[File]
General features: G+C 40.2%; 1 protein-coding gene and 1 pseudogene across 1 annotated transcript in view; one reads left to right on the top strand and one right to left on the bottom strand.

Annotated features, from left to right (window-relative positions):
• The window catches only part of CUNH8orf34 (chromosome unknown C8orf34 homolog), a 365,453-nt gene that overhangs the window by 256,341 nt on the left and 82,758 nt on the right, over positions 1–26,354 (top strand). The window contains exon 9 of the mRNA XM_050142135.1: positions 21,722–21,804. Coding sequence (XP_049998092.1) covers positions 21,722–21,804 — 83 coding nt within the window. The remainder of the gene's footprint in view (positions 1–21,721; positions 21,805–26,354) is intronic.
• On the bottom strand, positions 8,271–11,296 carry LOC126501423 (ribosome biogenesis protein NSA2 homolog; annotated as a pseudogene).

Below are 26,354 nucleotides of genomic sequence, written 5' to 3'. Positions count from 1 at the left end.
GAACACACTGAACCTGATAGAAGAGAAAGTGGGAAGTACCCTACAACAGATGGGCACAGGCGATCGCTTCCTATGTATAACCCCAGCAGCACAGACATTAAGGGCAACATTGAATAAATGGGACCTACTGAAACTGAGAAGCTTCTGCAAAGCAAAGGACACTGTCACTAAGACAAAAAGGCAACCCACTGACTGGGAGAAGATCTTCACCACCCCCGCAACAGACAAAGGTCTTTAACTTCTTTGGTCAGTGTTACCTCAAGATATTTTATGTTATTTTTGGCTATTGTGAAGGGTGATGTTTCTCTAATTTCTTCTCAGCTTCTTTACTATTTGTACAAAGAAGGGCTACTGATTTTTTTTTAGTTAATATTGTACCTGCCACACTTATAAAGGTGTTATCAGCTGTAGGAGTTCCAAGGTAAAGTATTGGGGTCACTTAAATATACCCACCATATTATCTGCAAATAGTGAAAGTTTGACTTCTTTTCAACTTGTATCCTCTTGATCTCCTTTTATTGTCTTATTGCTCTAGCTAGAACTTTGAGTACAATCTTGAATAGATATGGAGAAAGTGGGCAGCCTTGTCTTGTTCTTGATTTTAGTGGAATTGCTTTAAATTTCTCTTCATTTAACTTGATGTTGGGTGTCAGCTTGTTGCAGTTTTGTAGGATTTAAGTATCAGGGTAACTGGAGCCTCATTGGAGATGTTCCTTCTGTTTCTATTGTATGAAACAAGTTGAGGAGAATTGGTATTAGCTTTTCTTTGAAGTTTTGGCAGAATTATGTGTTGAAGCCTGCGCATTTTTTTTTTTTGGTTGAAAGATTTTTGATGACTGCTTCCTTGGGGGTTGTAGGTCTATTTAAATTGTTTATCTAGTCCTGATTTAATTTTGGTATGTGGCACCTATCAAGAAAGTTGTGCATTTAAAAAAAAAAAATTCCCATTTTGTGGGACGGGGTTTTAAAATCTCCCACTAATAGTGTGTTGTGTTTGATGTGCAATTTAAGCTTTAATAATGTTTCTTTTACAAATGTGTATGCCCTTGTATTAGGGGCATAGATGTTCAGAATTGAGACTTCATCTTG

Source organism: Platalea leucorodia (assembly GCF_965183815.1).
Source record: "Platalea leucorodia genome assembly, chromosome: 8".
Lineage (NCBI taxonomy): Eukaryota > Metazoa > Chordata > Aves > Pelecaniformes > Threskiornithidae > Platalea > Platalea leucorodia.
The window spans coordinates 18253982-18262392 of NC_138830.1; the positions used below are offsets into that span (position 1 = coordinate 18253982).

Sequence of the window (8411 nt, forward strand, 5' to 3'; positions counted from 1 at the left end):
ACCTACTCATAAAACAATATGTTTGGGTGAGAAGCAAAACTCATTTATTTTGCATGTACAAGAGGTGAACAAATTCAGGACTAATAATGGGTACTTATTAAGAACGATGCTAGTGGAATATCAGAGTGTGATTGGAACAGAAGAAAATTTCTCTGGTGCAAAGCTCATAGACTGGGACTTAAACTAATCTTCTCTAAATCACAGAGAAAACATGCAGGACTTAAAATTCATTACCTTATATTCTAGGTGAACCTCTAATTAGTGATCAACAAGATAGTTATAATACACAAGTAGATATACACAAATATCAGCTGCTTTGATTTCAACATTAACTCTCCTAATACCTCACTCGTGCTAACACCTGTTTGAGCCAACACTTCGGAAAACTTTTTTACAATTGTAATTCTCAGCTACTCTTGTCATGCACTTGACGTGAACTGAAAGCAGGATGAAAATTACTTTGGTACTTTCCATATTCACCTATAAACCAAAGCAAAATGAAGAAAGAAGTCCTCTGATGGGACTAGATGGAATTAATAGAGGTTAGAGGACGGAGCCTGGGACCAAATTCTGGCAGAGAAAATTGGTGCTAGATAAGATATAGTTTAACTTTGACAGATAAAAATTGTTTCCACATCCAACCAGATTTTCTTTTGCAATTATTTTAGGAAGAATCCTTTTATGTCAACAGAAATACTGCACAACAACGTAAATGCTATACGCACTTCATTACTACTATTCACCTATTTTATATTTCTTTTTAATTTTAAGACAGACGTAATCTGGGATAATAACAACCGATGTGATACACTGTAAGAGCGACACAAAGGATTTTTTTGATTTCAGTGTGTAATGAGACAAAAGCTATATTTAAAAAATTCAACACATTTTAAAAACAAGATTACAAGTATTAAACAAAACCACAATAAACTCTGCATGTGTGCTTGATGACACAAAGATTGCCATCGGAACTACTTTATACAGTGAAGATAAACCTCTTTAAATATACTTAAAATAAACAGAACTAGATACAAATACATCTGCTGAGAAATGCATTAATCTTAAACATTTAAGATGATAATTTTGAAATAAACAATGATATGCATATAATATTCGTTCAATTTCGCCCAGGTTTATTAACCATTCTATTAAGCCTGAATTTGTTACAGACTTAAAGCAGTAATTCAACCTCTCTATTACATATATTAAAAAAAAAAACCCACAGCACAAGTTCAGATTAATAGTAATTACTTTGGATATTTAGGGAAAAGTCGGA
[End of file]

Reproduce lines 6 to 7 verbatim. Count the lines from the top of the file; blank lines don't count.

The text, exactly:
GAACACACTGAACCTGATAGAAGAGAAAGTGGGAAGTACCCTACAACAGATGGGCACAGGCGATCGCTTCCTATGTATAACCCCAGCAGCACAGACATTAAGGGCAACATTGAATAAATGGGACCTACTGAAACTGAGAAGCTTCTGCAAAGCAAAGGACACTGTCACTAAGACAAAAAGGCAACCCACTGACTGGGAGAAGATCTTCACCACCCCCGCAACAGACAAAGGTCTTTAACTTCTTTGGTCAGTGTTACCTCAAGATATTTTATGTTATTTTTGGCTATTGTGAAGGGTGATGTTTCTCTAATTTCTTCTCAGCTTCTTTACTATTTGTACAAAGAAGGGCTACTGATTTTTTTTTAGTTAATATTGTACCTGCCACACTTATAAAGGTGTTATCAGCTGTAGGAGTTCCAAGGTAAAGTATTGGGGTCACTTAAATATACCCACCATATTATCTGCAAATAGTGAAAGTTTGACTTCTTTTCAACTTGTATCCTCTTGATCTCCTTTTATTGTCTTATTGCTCTAGCTAGAACTTTGAGTACAATCTTGAATAGATATGGAGAAAGTGGGCAGCCTTGTCTTGTTCTTGATTTTAGTGGAATTGCTTTAAATTTCTCTTCATTTAACTTGATGTTGGGTGTCAGCTTGTTGCAGTTTTGTAGGATTTAAGTATCAGGGTAACTGGAGCCTCATTGGAGATGTTCCTTCTGTTTCTATTGTATGAAACAAGTTGAGGAGAATTGGTATTAGCTTTTCTTTGAAGTTTTGGCAGAATTATGTGTTGAAGCCTGCGCATTTTTTTTTTTTGGTTGAAAGATTTTTGATGACTGCTTCCTTGGGGGTTGTAGGTCTATTTAAATTGTTTATCTAGTCCTGATTTAATTTTGGTATGTGGCACCTATCAAGAAAGTTGTGCATTTAAAAAAAAAAAATTCCCATTTTGTGGGACGGGGTTTTAAAATCTCCCACTAATAGTGTGTTGTGTTTGATGTGCAATTTAAGCTTTAATAATGTTTCTTTTACAAATGTGTATGCCCTTGTATTAGGGGCATAGATGTTCAGAATTGAGACTTCATCTTG

Source organism: Platalea leucorodia (assembly GCF_965183815.1).